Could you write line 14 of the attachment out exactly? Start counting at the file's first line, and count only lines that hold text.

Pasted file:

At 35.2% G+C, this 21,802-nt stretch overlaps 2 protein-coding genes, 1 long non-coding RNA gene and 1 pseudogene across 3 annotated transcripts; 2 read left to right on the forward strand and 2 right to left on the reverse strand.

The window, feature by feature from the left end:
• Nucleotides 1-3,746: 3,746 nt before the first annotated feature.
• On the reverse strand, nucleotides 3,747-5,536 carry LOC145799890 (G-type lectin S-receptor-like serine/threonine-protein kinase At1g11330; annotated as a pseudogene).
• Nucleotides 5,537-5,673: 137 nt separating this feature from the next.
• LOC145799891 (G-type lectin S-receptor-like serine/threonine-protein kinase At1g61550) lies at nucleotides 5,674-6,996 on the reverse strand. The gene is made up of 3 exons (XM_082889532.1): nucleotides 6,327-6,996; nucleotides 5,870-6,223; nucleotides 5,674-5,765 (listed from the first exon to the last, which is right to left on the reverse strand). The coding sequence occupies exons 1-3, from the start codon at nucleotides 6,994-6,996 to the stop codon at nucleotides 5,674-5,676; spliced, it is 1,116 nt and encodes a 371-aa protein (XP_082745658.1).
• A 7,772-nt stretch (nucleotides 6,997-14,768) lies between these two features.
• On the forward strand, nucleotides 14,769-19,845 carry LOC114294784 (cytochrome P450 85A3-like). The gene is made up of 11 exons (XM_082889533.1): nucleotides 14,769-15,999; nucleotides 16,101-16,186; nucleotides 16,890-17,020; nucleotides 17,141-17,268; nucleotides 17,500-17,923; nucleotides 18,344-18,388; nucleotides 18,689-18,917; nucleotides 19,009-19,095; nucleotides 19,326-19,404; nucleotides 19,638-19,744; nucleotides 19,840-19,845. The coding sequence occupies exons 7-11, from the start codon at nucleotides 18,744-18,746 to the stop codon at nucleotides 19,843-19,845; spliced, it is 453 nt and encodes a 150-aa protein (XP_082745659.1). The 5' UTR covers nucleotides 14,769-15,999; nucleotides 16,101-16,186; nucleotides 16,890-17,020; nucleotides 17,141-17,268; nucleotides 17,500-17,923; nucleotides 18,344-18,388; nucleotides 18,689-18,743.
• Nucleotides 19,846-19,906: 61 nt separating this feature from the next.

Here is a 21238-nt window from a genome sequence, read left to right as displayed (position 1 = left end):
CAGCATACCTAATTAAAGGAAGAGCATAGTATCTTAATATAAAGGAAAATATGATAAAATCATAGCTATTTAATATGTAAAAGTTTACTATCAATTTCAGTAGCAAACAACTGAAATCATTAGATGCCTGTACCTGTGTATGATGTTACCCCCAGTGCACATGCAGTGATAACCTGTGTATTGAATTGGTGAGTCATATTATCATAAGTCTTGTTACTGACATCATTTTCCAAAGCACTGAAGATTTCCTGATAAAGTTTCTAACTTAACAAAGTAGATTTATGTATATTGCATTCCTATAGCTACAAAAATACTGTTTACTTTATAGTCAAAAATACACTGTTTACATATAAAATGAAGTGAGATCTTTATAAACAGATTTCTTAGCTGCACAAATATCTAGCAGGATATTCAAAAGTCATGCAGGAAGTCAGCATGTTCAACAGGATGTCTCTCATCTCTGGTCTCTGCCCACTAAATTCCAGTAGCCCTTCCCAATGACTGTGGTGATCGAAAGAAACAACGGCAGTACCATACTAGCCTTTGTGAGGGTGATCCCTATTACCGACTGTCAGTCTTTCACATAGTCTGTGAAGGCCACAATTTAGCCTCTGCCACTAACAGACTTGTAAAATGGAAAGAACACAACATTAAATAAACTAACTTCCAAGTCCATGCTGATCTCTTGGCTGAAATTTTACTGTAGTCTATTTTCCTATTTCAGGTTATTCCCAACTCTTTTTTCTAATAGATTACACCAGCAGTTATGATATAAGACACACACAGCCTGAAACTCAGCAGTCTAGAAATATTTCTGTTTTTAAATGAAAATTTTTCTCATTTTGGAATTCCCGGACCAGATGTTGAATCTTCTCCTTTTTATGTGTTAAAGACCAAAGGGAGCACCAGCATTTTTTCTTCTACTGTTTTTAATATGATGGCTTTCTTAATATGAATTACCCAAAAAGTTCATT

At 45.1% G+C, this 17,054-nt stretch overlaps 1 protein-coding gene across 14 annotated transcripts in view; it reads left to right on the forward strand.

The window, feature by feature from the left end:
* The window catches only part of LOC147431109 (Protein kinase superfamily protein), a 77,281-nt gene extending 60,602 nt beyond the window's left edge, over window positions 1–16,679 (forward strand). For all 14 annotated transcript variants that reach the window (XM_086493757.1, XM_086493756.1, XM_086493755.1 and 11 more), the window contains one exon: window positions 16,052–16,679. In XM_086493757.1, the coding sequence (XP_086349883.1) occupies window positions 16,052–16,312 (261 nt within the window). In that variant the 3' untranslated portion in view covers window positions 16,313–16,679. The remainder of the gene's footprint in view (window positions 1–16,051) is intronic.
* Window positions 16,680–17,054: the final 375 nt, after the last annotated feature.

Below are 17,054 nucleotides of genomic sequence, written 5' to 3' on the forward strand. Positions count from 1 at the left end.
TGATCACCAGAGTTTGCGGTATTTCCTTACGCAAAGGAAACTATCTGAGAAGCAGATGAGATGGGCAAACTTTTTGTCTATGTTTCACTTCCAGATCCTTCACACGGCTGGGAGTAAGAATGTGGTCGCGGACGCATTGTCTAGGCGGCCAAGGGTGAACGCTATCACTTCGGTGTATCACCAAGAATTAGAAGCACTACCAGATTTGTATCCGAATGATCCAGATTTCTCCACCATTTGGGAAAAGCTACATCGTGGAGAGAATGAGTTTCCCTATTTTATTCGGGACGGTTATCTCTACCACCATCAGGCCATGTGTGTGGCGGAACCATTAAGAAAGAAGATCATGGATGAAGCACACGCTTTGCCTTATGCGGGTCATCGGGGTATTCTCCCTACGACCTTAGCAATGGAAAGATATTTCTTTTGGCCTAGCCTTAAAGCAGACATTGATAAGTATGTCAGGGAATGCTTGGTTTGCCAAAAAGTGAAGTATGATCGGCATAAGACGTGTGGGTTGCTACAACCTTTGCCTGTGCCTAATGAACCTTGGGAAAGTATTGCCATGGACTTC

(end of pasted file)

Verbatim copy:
* The window catches only part of LOC147431109 (Protein kinase superfamily protein), a 77,281-nt gene extending 60,602 nt beyond the window's left edge, over window positions 1–16,679 (forward strand). For all 14 annotated transcript variants that reach the window (XM_086493757.1, XM_086493756.1, XM_086493755.1 and 11 more), the window contains one exon: window positions 16,052–16,679. In XM_086493757.1, the coding sequence (XP_086349883.1) occupies window positions 16,052–16,312 (261 nt within the window). In that variant the 3' untranslated portion in view covers window positions 16,313–16,679. The remainder of the gene's footprint in view (window positions 1–16,051) is intronic.